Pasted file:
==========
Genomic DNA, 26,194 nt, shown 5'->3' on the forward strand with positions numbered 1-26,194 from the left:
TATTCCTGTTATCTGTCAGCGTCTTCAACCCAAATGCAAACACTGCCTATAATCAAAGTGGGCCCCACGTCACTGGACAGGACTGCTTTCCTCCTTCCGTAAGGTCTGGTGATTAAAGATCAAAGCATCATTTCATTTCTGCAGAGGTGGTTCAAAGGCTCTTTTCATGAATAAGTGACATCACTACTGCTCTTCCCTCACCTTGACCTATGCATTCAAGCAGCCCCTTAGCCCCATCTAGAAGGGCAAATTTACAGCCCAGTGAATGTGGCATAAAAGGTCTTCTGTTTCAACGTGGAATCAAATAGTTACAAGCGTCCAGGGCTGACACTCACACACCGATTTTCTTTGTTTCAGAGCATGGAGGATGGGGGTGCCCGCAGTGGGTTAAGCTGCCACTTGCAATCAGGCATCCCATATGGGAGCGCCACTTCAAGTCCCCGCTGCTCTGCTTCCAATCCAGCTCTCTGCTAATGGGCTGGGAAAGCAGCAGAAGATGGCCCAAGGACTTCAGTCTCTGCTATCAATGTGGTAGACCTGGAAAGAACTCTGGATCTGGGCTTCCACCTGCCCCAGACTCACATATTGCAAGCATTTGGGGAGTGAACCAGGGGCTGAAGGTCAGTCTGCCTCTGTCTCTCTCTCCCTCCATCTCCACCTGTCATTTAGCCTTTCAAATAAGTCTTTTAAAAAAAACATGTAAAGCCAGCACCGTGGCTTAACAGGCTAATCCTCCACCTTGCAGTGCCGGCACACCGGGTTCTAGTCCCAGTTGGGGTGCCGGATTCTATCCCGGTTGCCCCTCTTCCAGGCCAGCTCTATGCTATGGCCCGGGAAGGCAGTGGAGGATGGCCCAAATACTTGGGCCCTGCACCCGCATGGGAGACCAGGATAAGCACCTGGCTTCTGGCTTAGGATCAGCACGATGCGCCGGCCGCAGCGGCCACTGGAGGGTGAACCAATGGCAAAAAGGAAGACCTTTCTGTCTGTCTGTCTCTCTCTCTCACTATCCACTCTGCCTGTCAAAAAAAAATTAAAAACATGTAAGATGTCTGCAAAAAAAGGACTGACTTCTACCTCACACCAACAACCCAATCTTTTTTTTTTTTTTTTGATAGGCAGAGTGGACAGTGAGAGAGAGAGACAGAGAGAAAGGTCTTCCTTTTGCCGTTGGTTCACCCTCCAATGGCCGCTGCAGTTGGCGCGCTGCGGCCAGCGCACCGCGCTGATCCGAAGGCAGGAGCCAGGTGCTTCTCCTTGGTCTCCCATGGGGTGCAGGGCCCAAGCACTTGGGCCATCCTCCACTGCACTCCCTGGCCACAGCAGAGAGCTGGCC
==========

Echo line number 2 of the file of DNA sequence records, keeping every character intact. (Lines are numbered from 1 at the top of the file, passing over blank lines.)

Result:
TATTCCTGTTATCTGTCAGCGTCTTCAACCCAAATGCAAACACTGCCTATAATCAAAGTGGGCCCCACGTCACTGGACAGGACTGCTTTCCTCCTTCCGTAAGGTCTGGTGATTAAAGATCAAAGCATCATTTCATTTCTGCAGAGGTGGTTCAAAGGCTCTTTTCATGAATAAGTGACATCACTACTGCTCTTCCCTCACCTTGACCTATGCATTCAAGCAGCCCCTTAGCCCCATCTAGAAGGGCAAATTTACAGCCCAGTGAATGTGGCATAAAAGGTCTTCTGTTTCAACGTGGAATCAAATAGTTACAAGCGTCCAGGGCTGACACTCACACACCGATTTTCTTTGTTTCAGAGCATGGAGGATGGGGGTGCCCGCAGTGGGTTAAGCTGCCACTTGCAATCAGGCATCCCATATGGGAGCGCCACTTCAAGTCCCCGCTGCTCTGCTTCCAATCCAGCTCTCTGCTAATGGGCTGGGAAAGCAGCAGAAGATGGCCCAAGGACTTCAGTCTCTGCTATCAATGTGGTAGACCTGGAAAGAACTCTGGATCTGGGCTTCCACCTGCCCCAGACTCACATATTGCAAGCATTTGGGGAGTGAACCAGGGGCTGAAGGTCAGTCTGCCTCTGTCTCTCTCTCCCTCCATCTCCACCTGTCATTTAGCCTTTCAAATAAGTCTTTTAAAAAAAACATGTAAAGCCAGCACCGTGGCTTAACAGGCTAATCCTCCACCTTGCAGTGCCGGCACACCGGGTTCTAGTCCCAGTTGGGGTGCCGGATTCTATCCCGGTTGCCCCTCTTCCAGGCCAGCTCTATGCTATGGCCCGGGAAGGCAGTGGAGGATGGCCCAAATACTTGGGCCCTGCACCCGCATGGGAGACCAGGATAAGCACCTGGCTTCTGGCTTAGGATCAGCACGATGCGCCGGCCGCAGCGGCCACTGGAGGGTGAACCAATGGCAAAAAGGAAGACCTTTCTGTCTGTCTGTCTCTCTCTCTCACTATCCACTCTGCCTGTCAAAAAAAAATTAAAAACATGTAAGATGTCTGCAAAAAAAGGACTGACTTCTACCTCACACCAACAACCCAATCTTTTTTTTTTTTTTTTGATAGGCAGAGTGGACAGTGAGAGAGAGAGACAGAGAGAAAGGTCTTCCTTTTGCCGTTGGTTCACCCTCCAATGGCCGCTGCAGTTGGCGCGCTGCGGCCAGCGCACCGCGCTGATCCGAAGGCAGGAGCCAGGTGCTTCTCCTTGGTCTCCCATGGGGTGCAGGGCCCAAGCACTTGGGCCATCCTCCACTGCACTCCCTGGCCACAGCAGAGAGCTGGCC